If you’re under the age of 40, there’s a good chance you’ve no idea what a cutout bin is, and I feel terribly sorry for you. Every record store had cutout bins. In them were housed--usually for $1 or less per album, “cutouts”. In those days, when retailers wanted to return un-sellable records to a major label, the label usually didn’t actually want them.  They’d reimburse the retailers for the wholesale prices by check and tell them to keep the product. Retailers could then dump the un-sellable records into a dumpster...or put a notch--the “cutout”--in the jacket (which was a contractual signal that the label had no claim on sales of that record) and sell them off and pocket the money themselves.

The cutout bins of the 1970’s and ‘80’s were a joy for music nerds. You’d go diving into those bins of cheap, $1 records and wade through hundreds and hundreds of Gino Vanelli and Tony Orlando records if only in the hope of finding gems like Sensational Alex Harvey Band or the first Scorpions album or late period Badfinger. In the realm of the cutout bin, David Werner’s Whizz Kid album was legendary and king. It was ubiquitous.

The reason for that is simple: Whizz Kid is one hell of an album, a great lost 1970’s glam-rock treasure. From the fuzzy, fizzy opener, “One More Wild Guitar” (which offered Mark Doyle a chance to show off his ample skills right from the start) and right into the title track, listening now it’s hard to understand why radio never gave this a chance. The  album detours easily from that straightforward Ziggy-ness into a gorgeous ballad called “Lady In Waiting” before hitting its magnum opus, a sprawling, ridiculous, campy, and utterly amazing song called  “The Ballad Of Trixie Silver”,  a song that sounds like what you’d get if an 18-year-old kid was trying to reinterpret the sexuality of Lou Reed’s “Walk On The Wild Side” period with a touch of Bowie’s “Queen Bitch”...which was likely exactly the case.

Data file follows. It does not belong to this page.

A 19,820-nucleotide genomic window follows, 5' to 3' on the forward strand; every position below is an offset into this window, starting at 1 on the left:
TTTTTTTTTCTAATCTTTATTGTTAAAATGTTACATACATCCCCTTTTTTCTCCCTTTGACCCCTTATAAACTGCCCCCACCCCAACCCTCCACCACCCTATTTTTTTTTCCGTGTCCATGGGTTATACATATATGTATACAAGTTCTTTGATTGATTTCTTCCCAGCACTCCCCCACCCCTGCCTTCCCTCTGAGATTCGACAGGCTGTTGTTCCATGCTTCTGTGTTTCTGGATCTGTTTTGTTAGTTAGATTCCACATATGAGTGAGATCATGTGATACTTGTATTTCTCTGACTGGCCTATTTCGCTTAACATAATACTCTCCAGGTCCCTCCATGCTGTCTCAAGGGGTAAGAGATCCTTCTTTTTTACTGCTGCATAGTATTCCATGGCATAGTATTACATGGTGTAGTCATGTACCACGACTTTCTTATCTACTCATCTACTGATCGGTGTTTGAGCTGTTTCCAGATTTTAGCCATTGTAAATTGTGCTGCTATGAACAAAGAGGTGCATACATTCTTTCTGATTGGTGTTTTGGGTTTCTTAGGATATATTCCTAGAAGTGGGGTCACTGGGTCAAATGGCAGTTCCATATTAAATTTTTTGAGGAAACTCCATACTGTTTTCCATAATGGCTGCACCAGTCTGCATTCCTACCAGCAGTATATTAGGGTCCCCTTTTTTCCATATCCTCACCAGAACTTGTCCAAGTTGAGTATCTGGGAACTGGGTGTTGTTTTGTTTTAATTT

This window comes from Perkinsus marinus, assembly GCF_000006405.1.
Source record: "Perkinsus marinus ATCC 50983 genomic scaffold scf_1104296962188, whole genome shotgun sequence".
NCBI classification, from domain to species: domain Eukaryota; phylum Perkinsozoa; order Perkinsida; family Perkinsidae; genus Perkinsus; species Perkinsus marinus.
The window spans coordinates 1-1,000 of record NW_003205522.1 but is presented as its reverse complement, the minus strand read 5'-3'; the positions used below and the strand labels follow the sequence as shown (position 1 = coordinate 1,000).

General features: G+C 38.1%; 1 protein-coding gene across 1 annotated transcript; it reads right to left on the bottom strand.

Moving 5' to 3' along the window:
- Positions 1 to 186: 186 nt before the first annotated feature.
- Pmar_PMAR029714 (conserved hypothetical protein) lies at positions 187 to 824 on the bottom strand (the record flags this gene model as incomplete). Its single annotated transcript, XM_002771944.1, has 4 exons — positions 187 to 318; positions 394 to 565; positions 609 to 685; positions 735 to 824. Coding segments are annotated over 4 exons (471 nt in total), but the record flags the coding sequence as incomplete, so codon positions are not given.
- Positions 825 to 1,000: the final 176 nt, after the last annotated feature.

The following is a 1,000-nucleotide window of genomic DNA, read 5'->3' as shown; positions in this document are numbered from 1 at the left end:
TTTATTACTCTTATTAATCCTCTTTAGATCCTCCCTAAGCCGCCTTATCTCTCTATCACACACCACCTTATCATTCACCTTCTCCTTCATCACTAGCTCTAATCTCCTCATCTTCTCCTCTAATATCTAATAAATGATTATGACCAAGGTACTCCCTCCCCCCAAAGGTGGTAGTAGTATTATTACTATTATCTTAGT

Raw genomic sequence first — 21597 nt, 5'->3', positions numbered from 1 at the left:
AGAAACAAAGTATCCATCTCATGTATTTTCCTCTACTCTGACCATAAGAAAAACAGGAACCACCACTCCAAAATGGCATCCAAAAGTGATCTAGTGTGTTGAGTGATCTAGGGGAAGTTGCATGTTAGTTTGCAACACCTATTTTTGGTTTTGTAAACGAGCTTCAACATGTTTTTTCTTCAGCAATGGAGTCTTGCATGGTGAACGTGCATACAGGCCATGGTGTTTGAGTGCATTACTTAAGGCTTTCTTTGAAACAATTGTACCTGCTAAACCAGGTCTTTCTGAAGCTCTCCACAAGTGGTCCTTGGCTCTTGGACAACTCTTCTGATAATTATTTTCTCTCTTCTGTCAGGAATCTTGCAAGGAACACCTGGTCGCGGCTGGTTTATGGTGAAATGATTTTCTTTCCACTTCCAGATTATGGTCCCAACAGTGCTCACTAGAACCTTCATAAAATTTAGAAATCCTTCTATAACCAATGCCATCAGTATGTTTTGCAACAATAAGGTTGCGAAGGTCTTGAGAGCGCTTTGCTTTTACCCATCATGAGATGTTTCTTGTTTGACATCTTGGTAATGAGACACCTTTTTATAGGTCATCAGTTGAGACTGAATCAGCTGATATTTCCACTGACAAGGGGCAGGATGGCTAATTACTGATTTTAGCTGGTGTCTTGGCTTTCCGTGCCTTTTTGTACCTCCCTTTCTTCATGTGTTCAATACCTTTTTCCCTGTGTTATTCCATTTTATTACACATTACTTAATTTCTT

It’s hard for me to put a finger on why this record didn’t find an audience when it came out. Everything’s here:  great songwriting, superb arrangements, and Werner has a pleasingly fey, Bowie-ish voice. Perhaps--beyond the institutional problems with the record business that were outside his control--the problem lies in the melodies themselves. These are songs that twist and turn to get from point a to point b. Often--as on “Wild Guitar, “Whizz Kid”, and “Love Is Tragic”--it feels like you’ve joined a song in the middle of the melody.

That’s a feel I get from another David Werner contemporary, and that’s 1970’s alternative rock progenitors Big Star. I’d love to know whether Werner was aware of Big Star creative icons Alex Chilton and Chris Bell and the first two albums of that band when he was writing Whizz Kid.  On a great Big Star song like “Back Of A Car”, as it begins there’s a weird sensation that you’ve walked into the chorus of a song that’s been playing for a couple of minutes already. A lot of Big Star songs are like that, and honestly, so are a lot of Werner’s. I’d go as far to say this, and I’ll defend this comparison to the death:  if the 1972 lineup of Big Star decided to make a glam rock album in the mold of Ziggy Stardust, it’d sound an awful lot like Whizz Kid. (The bridge halfway through “One More Wild Guitar” absolutely brings to mind at least conceptually of what happens on the bridge of “O My Soul”, as an example).

Next up: the desultory follow-up with the best 1970’s rock song you’ve never heard, plus answers for the “where are they now?” questions...and how you can actually find ripped versions of the albums online, apparently with the blessings of those involved.